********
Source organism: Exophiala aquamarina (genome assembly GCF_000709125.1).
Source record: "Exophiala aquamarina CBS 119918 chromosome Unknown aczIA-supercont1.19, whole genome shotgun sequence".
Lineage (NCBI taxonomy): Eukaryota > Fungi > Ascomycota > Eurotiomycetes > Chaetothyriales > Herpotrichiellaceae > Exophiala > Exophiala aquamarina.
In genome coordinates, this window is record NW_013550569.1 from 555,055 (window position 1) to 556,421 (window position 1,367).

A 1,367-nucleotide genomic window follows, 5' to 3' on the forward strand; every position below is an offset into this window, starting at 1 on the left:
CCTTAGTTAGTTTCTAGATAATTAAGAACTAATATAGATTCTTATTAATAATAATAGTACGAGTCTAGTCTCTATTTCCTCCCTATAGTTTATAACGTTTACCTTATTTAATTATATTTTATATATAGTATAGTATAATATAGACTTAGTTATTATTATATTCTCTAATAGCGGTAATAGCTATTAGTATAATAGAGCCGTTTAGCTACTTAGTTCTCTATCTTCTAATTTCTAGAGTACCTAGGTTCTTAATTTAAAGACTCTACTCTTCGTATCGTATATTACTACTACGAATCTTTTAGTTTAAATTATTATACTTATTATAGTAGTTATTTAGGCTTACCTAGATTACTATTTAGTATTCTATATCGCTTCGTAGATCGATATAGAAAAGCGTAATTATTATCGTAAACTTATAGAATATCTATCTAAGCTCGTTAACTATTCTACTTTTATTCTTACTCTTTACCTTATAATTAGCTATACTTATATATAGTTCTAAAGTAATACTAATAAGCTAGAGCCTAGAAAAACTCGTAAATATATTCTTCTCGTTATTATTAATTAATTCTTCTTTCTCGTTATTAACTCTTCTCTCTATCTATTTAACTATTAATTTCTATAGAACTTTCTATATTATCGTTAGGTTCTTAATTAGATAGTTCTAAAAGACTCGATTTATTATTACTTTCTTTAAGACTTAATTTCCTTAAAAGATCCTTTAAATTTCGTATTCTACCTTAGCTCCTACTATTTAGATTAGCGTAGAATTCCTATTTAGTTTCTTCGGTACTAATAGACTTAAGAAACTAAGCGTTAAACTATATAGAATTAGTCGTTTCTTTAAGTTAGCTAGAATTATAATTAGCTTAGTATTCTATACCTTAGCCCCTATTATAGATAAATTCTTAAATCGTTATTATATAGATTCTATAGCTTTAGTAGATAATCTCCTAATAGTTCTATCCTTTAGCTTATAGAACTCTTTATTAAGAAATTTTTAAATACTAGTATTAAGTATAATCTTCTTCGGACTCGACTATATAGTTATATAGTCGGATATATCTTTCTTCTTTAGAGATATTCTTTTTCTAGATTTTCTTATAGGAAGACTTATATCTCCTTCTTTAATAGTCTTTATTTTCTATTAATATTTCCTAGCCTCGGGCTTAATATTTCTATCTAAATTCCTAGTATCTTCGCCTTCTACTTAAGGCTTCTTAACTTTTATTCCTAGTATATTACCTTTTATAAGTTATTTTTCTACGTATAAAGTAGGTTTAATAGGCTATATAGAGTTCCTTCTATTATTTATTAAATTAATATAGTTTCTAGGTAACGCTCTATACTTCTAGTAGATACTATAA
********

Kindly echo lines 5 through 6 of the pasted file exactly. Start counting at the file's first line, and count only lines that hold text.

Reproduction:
A 1,367-nucleotide genomic window follows, 5' to 3' on the forward strand; every position below is an offset into this window, starting at 1 on the left:
CCTTAGTTAGTTTCTAGATAATTAAGAACTAATATAGATTCTTATTAATAATAATAGTACGAGTCTAGTCTCTATTTCCTCCCTATAGTTTATAACGTTTACCTTATTTAATTATATTTTATATATAGTATAGTATAATATAGACTTAGTTATTATTATATTCTCTAATAGCGGTAATAGCTATTAGTATAATAGAGCCGTTTAGCTACTTAGTTCTCTATCTTCTAATTTCTAGAGTACCTAGGTTCTTAATTTAAAGACTCTACTCTTCGTATCGTATATTACTACTACGAATCTTTTAGTTTAAATTATTATACTTATTATAGTAGTTATTTAGGCTTACCTAGATTACTATTTAGTATTCTATATCGCTTCGTAGATCGATATAGAAAAGCGTAATTATTATCGTAAACTTATAGAATATCTATCTAAGCTCGTTAACTATTCTACTTTTATTCTTACTCTTTACCTTATAATTAGCTATACTTATATATAGTTCTAAAGTAATACTAATAAGCTAGAGCCTAGAAAAACTCGTAAATATATTCTTCTCGTTATTATTAATTAATTCTTCTTTCTCGTTATTAACTCTTCTCTCTATCTATTTAACTATTAATTTCTATAGAACTTTCTATATTATCGTTAGGTTCTTAATTAGATAGTTCTAAAAGACTCGATTTATTATTACTTTCTTTAAGACTTAATTTCCTTAAAAGATCCTTTAAATTTCGTATTCTACCTTAGCTCCTACTATTTAGATTAGCGTAGAATTCCTATTTAGTTTCTTCGGTACTAATAGACTTAAGAAACTAAGCGTTAAACTATATAGAATTAGTCGTTTCTTTAAGTTAGCTAGAATTATAATTAGCTTAGTATTCTATACCTTAGCCCCTATTATAGATAAATTCTTAAATCGTTATTATATAGATTCTATAGCTTTAGTAGATAATCTCCTAATAGTTCTATCCTTTAGCTTATAGAACTCTTTATTAAGAAATTTTTAAATACTAGTATTAAGTATAATCTTCTTCGGACTCGACTATATAGTTATATAGTCGGATATATCTTTCTTCTTTAGAGATATTCTTTTTCTAGATTTTCTTATAGGAAGACTTATATCTCCTTCTTTAATAGTCTTTATTTTCTATTAATATTTCCTAGCCTCGGGCTTAATATTTCTATCTAAATTCCTAGTATCTTCGCCTTCTACTTAAGGCTTCTTAACTTTTATTCCTAGTATATTACCTTTTATAAGTTATTTTTCTACGTATAAAGTAGGTTTAATAGGCTATATAGAGTTCCTTCTATTATTTATTAAATTAATATAGTTTCTAGGTAACGCTCTATACTTCTAGTAGATACTATAA